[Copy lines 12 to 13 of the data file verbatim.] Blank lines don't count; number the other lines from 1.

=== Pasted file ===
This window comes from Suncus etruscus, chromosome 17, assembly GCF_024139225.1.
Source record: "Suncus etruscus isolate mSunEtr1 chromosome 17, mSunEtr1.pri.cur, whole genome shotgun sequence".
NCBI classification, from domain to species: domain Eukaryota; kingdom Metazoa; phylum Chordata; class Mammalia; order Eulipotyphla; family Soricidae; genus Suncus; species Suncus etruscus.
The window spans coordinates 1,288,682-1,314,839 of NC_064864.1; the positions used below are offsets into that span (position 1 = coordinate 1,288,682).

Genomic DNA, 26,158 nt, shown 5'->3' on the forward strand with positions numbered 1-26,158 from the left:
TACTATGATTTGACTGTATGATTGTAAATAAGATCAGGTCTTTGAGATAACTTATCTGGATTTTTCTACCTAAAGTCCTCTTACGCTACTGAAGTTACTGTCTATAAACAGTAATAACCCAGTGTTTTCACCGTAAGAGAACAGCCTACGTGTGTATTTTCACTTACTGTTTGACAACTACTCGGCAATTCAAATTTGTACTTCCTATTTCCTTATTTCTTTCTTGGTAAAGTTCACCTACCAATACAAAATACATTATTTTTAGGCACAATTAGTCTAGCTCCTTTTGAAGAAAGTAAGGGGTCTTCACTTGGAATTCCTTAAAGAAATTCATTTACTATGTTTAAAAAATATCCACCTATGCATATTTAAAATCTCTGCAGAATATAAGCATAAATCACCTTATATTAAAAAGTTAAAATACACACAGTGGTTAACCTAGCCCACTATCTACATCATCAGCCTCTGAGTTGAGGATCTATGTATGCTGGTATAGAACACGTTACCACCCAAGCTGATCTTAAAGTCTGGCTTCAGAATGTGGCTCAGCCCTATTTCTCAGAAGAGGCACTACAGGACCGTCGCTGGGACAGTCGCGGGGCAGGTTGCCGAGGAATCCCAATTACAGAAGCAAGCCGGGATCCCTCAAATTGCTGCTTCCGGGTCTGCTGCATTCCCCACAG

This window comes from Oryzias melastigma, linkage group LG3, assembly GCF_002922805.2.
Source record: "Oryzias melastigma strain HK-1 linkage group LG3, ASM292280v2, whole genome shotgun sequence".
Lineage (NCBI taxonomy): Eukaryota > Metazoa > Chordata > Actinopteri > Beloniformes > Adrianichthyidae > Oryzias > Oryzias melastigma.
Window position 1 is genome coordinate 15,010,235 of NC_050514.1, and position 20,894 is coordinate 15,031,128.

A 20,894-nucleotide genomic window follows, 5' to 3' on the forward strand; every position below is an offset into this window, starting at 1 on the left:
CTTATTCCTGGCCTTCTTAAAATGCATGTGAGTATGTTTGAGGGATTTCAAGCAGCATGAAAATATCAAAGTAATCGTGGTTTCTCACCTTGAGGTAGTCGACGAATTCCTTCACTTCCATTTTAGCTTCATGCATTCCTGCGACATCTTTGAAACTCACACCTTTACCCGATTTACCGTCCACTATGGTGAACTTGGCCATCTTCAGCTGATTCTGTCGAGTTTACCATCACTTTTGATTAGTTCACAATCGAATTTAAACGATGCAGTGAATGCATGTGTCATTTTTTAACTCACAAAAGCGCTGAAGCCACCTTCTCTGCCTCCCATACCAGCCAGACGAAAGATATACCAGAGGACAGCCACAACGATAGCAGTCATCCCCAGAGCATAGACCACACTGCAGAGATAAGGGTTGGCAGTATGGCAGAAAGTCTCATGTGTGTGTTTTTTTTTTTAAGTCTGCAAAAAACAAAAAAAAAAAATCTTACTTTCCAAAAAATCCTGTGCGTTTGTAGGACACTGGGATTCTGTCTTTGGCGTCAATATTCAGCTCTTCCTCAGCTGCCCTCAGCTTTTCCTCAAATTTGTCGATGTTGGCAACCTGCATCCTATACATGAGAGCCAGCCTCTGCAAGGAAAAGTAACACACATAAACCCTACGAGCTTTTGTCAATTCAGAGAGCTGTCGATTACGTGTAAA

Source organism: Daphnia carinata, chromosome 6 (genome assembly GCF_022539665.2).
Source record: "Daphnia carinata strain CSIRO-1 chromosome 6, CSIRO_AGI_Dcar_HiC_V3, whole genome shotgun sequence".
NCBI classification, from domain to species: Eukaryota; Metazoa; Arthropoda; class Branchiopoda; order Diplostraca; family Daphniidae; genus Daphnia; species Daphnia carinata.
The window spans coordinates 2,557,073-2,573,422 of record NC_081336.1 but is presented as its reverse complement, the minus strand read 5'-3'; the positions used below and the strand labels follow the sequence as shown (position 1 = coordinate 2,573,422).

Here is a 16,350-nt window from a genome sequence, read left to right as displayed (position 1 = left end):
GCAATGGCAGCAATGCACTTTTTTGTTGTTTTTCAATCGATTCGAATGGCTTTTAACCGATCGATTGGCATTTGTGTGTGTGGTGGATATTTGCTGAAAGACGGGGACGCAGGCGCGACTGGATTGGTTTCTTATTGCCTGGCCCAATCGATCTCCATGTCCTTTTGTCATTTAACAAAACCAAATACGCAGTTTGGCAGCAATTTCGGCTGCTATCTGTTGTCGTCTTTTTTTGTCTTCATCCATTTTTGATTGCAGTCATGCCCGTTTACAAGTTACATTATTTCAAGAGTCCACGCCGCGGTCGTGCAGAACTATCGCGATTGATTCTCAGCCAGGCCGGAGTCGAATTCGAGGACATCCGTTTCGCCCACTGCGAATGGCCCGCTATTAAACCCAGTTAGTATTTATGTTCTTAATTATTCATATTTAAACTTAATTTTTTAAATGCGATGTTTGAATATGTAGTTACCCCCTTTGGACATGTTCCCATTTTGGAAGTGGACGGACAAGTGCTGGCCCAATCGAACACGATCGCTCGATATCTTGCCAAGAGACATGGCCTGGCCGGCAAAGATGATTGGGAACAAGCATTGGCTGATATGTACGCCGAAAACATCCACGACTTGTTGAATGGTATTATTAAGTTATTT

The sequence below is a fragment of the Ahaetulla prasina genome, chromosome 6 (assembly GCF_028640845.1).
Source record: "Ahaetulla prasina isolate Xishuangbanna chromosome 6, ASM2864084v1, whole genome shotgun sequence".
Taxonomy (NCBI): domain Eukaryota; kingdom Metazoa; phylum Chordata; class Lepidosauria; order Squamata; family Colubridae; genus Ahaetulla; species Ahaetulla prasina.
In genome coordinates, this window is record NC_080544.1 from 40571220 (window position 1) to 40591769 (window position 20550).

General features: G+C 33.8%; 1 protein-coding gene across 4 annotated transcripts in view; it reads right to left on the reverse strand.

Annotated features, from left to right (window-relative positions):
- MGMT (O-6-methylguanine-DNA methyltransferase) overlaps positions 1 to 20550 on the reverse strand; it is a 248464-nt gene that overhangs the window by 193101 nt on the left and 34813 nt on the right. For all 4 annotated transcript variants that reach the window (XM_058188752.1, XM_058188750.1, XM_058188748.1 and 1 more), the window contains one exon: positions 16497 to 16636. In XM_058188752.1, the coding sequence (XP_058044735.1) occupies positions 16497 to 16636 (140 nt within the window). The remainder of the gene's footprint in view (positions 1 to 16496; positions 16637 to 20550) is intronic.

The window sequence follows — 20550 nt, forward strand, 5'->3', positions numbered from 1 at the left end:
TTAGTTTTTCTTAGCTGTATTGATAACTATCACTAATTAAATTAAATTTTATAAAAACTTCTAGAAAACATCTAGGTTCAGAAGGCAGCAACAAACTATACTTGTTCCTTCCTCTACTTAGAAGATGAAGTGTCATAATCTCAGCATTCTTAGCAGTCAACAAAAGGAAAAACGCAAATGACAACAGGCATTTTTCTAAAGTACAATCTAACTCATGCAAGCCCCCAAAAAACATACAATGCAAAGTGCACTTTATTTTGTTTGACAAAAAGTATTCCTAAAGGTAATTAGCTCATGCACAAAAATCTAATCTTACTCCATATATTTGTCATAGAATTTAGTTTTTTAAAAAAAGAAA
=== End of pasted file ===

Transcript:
CTTATTCCTGGCCTTCTTAAAATGCATGTGAGTATGTTTGAGGGATTTCAAGCAGCATGAAAATATCAAAGTAATCGTGGTTTCTCACCTTGAGGTAGTCGACGAATTCCTTCACTTCCATTTTAGCTTCATGCATTCCTGCGACATCTTTGAAACTCACACCTTTACCCGATTTACCGTCCACTATGGTGAACTTGGCCATCTTCAGCTGATTCTGTCGAGTTTACCATCACTTTTGATTAGTTCACAATCGAATTTAAACGATGCAGTGAATGCATGTGTCATTTTTTAACTCACAAAAGCGCTGAAGCCACCTTCTCTGCCTCCCATACCAGCCAGACGAAAGATATACCAGAGGACAGCCACAACGATAGCAGTCATCCCCAGAGCATAGACCACACTGCAGAGATAAGGGTTGGCAGTATGGCAGAAAGTCTCATGTGTGTGTTTTTTTTTTTAAGTCTGCAAAAAACAAAAAAAAAAAATCTTACTTTCCAAAAAATCCTGTGCGTTTGTAGGACACTGGGATTCTGTCTTTGGCGTCAATATTCAGCTCTTCCTCAGCTGCCCTCAGCTTTTCCTCAAATTTGTCGATGTTGGCAACCTGCATCCTATACATGAGAGCCAGCCTCTGCAAGGAAAAGTAACACACATAAACCCTACGAGCTTTTGTCAATTCAGAGAGCTGTCGATTACGTGTAAA

Source organism: Daphnia carinata, chromosome 6 (genome assembly GCF_022539665.2).